The orange states are unsafe for any trans/NB person to live in. These states have enacted blanket bans on gender-affirming medical care. I understand that not everyone is in need of long-term medical care, but since these rules affect a broad range of services, and since medical issues can arise without warning, I believe the classification is fair.

The yellow states are unsafe for trans/NB people under the age of 18 to live in. These states have either banned gender-affirming care for minors, or have laws or policies that force trans/NB minors into potentially dangerous situations in school restrooms, locker rooms, etc.

The blue states are not unsafe, but allow discrimination in employment and/or public accommodations. If you are well off, working for an accepting private employer and not dependent on state-provided services, these are probably safe places to live for now.

The green states have none of the safety issues described above, and also have laws, constitutional language or judiciary decisions that explicitly prohibit discrimination in employment and public accommodations on the basis of gender identity/expression. These are currently the safest places in the country for trans and nonbinary folks to reside. If you are becoming a refugee from a red, orange or yellow state, these are likely your best destinations at this moment.

What else should I know?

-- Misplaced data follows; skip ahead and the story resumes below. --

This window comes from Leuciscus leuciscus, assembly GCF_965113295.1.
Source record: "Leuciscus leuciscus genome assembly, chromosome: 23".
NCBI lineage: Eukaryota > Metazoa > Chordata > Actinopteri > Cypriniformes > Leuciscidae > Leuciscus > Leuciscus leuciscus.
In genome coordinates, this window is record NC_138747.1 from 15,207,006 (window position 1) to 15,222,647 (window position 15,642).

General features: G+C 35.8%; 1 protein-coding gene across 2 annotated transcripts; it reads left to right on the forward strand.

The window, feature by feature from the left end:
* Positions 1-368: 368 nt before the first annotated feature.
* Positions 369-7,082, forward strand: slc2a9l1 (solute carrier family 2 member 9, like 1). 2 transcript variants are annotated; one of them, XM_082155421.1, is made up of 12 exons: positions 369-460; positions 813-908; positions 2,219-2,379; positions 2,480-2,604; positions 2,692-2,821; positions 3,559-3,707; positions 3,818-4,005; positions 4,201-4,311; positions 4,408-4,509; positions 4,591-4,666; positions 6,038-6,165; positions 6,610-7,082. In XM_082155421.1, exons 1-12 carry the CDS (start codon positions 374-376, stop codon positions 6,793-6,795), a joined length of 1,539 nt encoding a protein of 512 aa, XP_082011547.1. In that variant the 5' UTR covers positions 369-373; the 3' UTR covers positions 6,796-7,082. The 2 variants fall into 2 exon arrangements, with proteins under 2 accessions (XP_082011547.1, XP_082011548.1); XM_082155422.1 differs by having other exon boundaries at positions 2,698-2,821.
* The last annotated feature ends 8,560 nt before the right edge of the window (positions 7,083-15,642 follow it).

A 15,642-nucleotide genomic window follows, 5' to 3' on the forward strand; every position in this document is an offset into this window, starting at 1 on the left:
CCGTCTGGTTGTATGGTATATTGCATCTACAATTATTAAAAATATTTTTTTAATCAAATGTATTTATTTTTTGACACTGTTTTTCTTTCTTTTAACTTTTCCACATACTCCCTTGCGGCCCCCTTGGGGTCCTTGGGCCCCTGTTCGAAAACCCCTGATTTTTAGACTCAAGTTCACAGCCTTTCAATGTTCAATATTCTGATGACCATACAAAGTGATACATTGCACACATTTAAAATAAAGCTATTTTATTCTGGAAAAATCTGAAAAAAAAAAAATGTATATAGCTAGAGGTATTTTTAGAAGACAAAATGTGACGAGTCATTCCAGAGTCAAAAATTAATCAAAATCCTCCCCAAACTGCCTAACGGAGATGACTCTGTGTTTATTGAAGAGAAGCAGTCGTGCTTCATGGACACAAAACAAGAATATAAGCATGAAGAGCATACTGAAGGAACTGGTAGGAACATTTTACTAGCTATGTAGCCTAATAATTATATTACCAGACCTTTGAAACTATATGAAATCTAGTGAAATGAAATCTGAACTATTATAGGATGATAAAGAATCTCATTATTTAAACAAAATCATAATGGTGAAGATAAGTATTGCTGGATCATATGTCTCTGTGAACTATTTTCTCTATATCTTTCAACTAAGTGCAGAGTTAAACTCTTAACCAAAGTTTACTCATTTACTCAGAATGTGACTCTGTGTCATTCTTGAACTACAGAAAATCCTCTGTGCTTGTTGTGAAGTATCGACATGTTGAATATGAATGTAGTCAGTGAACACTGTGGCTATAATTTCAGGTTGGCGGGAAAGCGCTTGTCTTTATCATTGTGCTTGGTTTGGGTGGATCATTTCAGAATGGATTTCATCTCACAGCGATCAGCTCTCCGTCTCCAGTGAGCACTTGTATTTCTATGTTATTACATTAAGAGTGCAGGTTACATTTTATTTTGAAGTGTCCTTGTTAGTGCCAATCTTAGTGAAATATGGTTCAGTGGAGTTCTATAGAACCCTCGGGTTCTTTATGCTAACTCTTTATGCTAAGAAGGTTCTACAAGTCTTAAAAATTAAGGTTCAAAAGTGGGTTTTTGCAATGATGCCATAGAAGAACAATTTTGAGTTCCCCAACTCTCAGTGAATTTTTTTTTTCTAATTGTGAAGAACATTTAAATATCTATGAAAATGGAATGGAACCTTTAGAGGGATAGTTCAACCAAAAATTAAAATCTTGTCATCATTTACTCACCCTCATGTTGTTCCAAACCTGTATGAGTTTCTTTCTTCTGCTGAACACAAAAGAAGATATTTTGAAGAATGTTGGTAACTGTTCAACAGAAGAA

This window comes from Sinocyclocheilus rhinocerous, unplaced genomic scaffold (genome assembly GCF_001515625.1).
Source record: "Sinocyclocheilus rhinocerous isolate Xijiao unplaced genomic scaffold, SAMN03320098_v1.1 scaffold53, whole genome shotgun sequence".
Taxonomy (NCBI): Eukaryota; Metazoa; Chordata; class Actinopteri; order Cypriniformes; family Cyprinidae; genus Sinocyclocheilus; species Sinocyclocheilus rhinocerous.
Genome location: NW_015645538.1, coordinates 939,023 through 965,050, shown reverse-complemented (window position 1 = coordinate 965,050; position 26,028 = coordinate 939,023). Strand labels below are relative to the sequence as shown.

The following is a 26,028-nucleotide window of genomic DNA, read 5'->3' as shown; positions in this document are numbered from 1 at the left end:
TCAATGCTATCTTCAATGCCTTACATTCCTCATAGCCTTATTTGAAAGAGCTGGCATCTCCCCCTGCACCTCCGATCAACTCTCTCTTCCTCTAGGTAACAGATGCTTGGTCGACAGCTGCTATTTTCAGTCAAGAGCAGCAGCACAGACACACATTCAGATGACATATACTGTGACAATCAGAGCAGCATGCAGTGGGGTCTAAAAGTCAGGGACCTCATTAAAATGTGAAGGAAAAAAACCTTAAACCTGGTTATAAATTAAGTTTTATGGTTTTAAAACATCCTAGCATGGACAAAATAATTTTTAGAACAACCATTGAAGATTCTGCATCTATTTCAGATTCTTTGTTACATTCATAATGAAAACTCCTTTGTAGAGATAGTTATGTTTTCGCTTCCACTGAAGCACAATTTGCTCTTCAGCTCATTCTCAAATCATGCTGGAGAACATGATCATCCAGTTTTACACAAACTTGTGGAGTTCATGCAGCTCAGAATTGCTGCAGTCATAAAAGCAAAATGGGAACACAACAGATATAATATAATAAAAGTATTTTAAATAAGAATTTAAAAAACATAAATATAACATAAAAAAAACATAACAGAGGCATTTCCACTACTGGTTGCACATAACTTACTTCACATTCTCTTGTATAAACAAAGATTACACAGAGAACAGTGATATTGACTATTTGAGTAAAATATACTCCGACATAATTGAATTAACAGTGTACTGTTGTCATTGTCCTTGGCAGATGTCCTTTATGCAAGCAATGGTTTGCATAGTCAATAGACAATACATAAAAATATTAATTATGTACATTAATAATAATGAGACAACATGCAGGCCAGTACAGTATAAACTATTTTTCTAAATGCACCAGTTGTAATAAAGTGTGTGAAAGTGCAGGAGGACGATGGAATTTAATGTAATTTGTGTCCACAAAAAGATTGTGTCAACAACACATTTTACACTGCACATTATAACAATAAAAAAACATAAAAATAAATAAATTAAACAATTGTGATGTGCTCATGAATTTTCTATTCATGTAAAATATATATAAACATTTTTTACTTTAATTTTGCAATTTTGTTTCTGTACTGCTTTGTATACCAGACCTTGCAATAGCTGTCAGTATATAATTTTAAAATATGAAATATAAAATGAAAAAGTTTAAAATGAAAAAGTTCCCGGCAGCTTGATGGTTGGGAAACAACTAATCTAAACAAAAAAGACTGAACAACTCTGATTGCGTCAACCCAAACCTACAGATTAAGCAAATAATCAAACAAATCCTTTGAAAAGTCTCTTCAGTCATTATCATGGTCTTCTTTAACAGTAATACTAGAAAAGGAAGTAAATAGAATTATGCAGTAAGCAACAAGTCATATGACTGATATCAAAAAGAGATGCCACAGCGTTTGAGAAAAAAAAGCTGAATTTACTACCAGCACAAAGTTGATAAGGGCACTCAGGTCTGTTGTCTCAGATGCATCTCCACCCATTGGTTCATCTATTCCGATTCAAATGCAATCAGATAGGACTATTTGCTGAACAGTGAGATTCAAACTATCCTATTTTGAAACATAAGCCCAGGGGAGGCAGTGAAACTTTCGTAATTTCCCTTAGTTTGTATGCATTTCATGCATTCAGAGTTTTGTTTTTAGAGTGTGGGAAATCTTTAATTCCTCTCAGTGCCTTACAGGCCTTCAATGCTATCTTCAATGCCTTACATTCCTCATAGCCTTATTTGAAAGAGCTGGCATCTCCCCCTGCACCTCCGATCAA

I've used data from many sources to compile this map, with most data coming from the state legislatures themselves. In keeping with the spirit of this as a tactical decision-making tool, in situations where the legislature of a state has passed a bill that has not yet been signed by the governor, and where the governor is overwhelmingly likely to sign the bill, I've treated the bill as already passed. In situations where restrictive laws/orders are currently tied up in court, and where the state courts have historically been hostile to trans/NB folks, I've made the pessimistic assumption that those laws/orders will be upheld. In other words, there are some states for which this map doesn't represent the current situation on the ground so much as the likely situation on the ground 30-45 days from now. As of April 29, 2023, this included Missouri, where an emergency rule from the Attorney General would effectively ban gender-affirming care for adults but is currently being litigated. Missouri was dropped from orange to yellow on May 2, 2023, due to a favorable court result granting a temporary restraining order against the AG's emergency rule. Hopefully this helps illustrate where I've chosen to place the "razor's edge" between categories.